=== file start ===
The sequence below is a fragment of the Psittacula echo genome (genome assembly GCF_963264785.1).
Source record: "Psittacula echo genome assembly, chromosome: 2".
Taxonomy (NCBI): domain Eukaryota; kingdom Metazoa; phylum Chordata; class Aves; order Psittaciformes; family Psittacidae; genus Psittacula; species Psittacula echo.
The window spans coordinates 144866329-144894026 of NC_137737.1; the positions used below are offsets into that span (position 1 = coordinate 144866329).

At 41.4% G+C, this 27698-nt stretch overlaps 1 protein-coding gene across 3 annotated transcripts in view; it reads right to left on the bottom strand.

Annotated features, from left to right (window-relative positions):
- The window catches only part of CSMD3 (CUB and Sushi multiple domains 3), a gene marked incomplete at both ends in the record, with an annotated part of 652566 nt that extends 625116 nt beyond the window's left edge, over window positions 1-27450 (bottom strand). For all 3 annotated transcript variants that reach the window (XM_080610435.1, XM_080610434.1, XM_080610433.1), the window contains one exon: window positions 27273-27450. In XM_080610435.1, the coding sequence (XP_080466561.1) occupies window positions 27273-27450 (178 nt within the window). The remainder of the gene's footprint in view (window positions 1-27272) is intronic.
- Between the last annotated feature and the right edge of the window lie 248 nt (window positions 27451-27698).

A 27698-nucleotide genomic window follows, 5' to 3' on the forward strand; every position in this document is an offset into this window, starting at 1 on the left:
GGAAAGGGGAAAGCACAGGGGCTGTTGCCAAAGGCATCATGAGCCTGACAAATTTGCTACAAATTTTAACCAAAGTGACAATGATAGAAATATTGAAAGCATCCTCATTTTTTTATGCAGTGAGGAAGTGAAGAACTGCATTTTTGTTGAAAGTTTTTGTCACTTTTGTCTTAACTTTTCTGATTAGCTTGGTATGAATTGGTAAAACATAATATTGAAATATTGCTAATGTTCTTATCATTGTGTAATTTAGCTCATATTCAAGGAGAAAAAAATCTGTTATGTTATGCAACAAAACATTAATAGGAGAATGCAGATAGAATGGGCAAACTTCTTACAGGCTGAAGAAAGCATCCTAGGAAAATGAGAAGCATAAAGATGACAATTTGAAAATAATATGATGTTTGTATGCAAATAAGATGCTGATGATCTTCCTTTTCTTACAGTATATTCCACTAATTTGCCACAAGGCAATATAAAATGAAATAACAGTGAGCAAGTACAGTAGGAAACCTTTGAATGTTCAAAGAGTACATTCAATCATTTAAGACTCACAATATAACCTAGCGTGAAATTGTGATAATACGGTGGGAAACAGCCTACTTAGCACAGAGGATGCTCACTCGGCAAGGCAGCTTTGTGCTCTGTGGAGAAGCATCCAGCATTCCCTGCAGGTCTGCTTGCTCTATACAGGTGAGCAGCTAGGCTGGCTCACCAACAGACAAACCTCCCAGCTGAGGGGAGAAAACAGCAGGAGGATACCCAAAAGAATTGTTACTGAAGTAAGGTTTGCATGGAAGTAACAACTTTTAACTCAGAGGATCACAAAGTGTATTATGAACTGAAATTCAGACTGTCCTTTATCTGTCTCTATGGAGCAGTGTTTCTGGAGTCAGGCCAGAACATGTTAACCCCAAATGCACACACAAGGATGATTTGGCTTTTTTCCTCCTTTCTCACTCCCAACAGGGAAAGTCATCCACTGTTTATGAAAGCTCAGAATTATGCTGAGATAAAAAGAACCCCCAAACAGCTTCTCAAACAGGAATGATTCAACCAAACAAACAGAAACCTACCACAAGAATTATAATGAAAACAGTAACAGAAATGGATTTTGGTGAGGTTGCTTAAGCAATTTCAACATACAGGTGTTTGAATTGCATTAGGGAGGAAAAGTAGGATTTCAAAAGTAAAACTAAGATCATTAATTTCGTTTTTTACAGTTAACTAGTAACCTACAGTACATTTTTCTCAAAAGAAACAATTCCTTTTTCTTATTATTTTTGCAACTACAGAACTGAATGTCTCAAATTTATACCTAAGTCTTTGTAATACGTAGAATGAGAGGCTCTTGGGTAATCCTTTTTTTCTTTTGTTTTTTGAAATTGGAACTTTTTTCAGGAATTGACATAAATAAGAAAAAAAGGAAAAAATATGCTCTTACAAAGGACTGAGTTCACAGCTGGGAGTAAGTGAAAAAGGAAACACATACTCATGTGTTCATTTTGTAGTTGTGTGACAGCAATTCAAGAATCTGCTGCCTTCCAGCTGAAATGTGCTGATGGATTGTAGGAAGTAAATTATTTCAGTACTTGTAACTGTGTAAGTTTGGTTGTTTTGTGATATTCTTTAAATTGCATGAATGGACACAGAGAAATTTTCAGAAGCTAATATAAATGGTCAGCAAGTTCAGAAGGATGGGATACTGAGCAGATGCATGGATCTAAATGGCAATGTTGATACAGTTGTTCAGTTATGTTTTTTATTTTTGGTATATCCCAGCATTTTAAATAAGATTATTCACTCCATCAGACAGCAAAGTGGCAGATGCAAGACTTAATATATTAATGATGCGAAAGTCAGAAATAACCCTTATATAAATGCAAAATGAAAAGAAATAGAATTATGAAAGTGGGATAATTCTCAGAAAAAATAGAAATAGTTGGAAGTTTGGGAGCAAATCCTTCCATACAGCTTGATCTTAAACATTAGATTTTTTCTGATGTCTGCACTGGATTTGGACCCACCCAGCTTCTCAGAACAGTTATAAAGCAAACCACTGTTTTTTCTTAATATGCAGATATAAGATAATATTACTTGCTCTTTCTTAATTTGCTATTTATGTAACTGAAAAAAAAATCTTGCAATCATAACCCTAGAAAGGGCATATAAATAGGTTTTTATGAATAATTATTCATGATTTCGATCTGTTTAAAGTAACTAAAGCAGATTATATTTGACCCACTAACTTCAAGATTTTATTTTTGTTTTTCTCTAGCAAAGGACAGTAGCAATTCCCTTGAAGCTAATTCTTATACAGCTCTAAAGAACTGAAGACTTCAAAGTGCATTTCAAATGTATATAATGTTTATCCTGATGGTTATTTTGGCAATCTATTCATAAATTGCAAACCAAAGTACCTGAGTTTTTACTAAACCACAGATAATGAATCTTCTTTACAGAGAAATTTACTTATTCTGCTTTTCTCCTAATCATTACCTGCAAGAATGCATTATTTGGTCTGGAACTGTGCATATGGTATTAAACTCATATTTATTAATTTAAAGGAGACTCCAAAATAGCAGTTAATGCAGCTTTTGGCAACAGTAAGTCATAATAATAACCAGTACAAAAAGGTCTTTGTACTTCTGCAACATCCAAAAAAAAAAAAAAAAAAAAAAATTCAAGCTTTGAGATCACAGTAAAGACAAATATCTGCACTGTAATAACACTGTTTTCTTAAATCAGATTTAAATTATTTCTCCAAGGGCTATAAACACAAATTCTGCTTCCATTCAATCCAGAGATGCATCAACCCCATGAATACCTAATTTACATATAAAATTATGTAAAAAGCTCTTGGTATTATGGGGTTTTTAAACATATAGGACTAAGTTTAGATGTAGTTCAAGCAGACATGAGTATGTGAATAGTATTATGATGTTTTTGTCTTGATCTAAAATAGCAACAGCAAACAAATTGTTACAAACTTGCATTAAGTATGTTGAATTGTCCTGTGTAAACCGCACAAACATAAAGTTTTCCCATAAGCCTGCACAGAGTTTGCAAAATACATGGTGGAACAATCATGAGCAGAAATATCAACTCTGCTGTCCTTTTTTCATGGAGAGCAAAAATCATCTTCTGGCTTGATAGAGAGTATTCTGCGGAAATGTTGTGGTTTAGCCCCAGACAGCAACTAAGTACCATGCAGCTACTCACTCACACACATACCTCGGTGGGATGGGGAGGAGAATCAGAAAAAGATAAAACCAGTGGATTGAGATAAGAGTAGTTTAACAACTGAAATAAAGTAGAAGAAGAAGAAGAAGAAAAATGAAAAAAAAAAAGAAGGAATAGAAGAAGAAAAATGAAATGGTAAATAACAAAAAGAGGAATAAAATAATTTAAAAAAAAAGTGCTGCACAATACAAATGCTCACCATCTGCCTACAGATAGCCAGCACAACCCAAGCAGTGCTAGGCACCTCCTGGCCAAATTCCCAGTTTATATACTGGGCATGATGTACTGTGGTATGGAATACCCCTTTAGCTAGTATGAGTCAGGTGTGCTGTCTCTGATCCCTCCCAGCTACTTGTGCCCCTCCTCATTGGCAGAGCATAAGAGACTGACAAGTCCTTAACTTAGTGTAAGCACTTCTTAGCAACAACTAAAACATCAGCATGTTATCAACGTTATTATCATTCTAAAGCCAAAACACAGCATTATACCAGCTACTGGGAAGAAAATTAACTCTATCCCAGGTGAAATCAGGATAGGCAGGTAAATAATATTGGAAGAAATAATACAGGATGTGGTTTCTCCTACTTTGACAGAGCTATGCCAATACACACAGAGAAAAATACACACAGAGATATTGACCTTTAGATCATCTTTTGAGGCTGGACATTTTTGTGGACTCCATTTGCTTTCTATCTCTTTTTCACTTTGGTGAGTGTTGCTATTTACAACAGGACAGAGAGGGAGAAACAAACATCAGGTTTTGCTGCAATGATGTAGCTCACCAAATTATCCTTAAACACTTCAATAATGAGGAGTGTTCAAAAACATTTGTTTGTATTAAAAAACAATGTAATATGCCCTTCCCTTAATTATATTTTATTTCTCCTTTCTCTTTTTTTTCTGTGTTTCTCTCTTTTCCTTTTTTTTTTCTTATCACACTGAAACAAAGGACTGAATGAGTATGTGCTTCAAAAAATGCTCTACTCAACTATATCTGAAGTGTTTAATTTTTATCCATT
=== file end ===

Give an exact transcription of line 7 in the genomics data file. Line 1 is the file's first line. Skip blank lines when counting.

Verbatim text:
- The window catches only part of CSMD3 (CUB and Sushi multiple domains 3), a gene marked incomplete at both ends in the record, with an annotated part of 652566 nt that extends 625116 nt beyond the window's left edge, over window positions 1-27450 (bottom strand). For all 3 annotated transcript variants that reach the window (XM_080610435.1, XM_080610434.1, XM_080610433.1), the window contains one exon: window positions 27273-27450. In XM_080610435.1, the coding sequence (XP_080466561.1) occupies window positions 27273-27450 (178 nt within the window). The remainder of the gene's footprint in view (window positions 1-27272) is intronic.